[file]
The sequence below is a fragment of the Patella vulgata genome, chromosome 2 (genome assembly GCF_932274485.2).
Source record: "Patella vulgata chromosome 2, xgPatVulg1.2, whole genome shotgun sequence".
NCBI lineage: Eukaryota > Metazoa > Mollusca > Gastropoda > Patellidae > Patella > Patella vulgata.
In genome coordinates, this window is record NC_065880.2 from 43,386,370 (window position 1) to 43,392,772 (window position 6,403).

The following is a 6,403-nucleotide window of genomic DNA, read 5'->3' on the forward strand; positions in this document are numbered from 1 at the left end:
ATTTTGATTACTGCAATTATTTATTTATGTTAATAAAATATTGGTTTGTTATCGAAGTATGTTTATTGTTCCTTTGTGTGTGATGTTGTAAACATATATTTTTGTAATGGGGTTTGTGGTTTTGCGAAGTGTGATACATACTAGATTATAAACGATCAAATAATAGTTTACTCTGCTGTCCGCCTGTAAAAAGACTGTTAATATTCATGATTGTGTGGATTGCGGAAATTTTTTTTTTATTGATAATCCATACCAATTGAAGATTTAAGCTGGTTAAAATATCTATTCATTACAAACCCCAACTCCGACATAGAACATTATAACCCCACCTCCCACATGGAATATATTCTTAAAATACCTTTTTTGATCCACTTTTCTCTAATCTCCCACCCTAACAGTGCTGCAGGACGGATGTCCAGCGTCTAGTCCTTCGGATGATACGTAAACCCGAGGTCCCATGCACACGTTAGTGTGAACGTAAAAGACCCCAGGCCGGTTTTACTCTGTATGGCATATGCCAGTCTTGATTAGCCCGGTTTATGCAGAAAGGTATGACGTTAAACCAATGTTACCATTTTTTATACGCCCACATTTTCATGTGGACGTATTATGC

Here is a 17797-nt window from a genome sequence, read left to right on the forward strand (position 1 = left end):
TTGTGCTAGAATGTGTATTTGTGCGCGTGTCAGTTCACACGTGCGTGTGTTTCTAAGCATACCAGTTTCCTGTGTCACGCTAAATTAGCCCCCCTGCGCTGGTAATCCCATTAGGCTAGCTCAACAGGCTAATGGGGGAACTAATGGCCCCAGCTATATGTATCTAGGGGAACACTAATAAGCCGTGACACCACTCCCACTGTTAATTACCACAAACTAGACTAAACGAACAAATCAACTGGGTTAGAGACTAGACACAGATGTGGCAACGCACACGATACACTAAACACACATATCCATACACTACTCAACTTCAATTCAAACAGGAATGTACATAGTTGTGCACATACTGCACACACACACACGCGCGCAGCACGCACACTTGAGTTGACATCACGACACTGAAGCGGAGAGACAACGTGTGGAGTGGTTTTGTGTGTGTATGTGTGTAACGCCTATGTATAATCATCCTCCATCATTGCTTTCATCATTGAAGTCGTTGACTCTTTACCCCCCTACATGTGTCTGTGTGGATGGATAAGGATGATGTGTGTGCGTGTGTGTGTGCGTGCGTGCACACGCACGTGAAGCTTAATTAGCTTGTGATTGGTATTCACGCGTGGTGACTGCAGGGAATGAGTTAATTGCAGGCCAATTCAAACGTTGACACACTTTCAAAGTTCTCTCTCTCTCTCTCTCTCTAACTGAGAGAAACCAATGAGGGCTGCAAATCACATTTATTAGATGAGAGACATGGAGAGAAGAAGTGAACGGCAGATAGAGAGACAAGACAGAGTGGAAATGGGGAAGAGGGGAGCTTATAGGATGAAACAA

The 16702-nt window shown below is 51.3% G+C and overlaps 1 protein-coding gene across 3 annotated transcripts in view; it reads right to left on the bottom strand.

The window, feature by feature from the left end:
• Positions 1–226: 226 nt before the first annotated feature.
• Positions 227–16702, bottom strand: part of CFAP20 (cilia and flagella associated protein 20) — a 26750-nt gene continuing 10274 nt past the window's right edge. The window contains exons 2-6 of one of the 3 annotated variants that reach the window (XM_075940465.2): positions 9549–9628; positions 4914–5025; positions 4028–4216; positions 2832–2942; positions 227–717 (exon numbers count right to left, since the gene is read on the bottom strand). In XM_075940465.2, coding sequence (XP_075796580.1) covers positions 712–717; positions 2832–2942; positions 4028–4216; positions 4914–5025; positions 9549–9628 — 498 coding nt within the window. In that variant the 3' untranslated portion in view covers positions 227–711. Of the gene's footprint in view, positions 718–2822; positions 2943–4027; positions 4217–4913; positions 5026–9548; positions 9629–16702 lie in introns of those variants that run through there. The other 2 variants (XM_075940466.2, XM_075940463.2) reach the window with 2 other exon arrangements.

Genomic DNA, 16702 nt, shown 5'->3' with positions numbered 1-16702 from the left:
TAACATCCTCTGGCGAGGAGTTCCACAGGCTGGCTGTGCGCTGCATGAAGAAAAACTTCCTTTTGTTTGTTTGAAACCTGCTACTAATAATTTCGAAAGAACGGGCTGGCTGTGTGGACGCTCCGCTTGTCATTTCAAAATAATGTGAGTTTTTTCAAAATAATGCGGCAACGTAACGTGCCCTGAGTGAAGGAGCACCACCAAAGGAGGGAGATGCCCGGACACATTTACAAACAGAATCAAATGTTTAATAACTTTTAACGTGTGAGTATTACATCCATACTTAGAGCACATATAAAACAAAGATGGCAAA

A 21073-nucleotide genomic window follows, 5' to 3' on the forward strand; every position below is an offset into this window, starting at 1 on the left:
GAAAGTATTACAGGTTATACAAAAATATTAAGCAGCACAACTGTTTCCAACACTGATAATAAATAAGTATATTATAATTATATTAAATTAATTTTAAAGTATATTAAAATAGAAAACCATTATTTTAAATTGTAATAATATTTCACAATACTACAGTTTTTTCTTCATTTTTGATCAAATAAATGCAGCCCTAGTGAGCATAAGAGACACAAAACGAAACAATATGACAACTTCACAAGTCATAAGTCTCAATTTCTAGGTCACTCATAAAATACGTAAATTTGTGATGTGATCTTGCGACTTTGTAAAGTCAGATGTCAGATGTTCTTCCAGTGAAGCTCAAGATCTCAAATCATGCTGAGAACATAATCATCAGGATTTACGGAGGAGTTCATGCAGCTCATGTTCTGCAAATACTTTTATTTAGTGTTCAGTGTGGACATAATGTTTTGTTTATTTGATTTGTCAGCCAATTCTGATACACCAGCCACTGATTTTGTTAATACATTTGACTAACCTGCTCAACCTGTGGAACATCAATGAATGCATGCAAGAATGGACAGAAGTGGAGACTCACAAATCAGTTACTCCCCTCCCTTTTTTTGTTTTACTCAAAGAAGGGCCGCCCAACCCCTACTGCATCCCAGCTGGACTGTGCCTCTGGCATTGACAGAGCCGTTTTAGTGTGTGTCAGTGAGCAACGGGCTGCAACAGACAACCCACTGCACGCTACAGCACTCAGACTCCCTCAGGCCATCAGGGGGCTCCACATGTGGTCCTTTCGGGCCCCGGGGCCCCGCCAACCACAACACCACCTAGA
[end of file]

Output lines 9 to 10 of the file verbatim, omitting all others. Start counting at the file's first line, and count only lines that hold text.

The 16702-nt window shown below is 51.3% G+C and overlaps 1 protein-coding gene across 3 annotated transcripts in view; it reads right to left on the bottom strand.

The window, feature by feature from the left end: